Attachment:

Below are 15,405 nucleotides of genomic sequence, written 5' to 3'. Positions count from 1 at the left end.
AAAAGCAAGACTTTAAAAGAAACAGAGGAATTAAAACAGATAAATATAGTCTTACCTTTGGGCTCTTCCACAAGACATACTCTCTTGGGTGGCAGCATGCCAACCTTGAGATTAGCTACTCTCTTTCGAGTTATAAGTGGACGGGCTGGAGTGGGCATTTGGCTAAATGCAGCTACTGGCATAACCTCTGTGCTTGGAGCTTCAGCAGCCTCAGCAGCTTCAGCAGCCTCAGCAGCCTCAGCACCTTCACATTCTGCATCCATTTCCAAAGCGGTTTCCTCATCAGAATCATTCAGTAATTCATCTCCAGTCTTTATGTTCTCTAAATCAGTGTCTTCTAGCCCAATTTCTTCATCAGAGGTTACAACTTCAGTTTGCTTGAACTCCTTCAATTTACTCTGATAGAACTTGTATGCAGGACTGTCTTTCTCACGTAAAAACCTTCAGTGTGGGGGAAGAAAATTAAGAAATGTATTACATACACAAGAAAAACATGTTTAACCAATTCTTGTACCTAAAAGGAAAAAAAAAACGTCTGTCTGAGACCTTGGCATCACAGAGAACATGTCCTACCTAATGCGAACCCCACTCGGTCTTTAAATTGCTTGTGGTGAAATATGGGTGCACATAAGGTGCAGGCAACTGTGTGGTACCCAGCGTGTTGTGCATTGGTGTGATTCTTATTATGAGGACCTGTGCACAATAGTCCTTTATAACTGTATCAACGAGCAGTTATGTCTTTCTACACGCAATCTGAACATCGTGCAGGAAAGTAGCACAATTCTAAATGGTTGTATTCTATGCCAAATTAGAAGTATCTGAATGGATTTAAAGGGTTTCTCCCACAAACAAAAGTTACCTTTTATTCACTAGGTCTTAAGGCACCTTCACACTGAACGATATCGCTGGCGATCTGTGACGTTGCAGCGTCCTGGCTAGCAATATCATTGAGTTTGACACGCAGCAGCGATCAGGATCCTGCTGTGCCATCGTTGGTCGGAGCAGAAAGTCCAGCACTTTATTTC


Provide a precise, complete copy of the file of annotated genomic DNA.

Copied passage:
Below are 15,405 nucleotides of genomic sequence, written 5' to 3'. Positions count from 1 at the left end.
AAAAGCAAGACTTTAAAAGAAACAGAGGAATTAAAACAGATAAATATAGTCTTACCTTTGGGCTCTTCCACAAGACATACTCTCTTGGGTGGCAGCATGCCAACCTTGAGATTAGCTACTCTCTTTCGAGTTATAAGTGGACGGGCTGGAGTGGGCATTTGGCTAAATGCAGCTACTGGCATAACCTCTGTGCTTGGAGCTTCAGCAGCCTCAGCAGCTTCAGCAGCCTCAGCAGCCTCAGCACCTTCACATTCTGCATCCATTTCCAAAGCGGTTTCCTCATCAGAATCATTCAGTAATTCATCTCCAGTCTTTATGTTCTCTAAATCAGTGTCTTCTAGCCCAATTTCTTCATCAGAGGTTACAACTTCAGTTTGCTTGAACTCCTTCAATTTACTCTGATAGAACTTGTATGCAGGACTGTCTTTCTCACGTAAAAACCTTCAGTGTGGGGGAAGAAAATTAAGAAATGTATTACATACACAAGAAAAACATGTTTAACCAATTCTTGTACCTAAAAGGAAAAAAAAAACGTCTGTCTGAGACCTTGGCATCACAGAGAACATGTCCTACCTAATGCGAACCCCACTCGGTCTTTAAATTGCTTGTGGTGAAATATGGGTGCACATAAGGTGCAGGCAACTGTGTGGTACCCAGCGTGTTGTGCATTGGTGTGATTCTTATTATGAGGACCTGTGCACAATAGTCCTTTATAACTGTATCAACGAGCAGTTATGTCTTTCTACACGCAATCTGAACATCGTGCAGGAAAGTAGCACAATTCTAAATGGTTGTATTCTATGCCAAATTAGAAGTATCTGAATGGATTTAAAGGGTTTCTCCCACAAACAAAAGTTACCTTTTATTCACTAGGTCTTAAGGCACCTTCACACTGAACGATATCGCTGGCGATCTGTGACGTTGCAGCGTCCTGGCTAGCAATATCATTGAGTTTGACACGCAGCAGCGATCAGGATCCTGCTGTGCCATCGTTGGTCGGAGCAGAAAGTCCAGCACTTTATTTC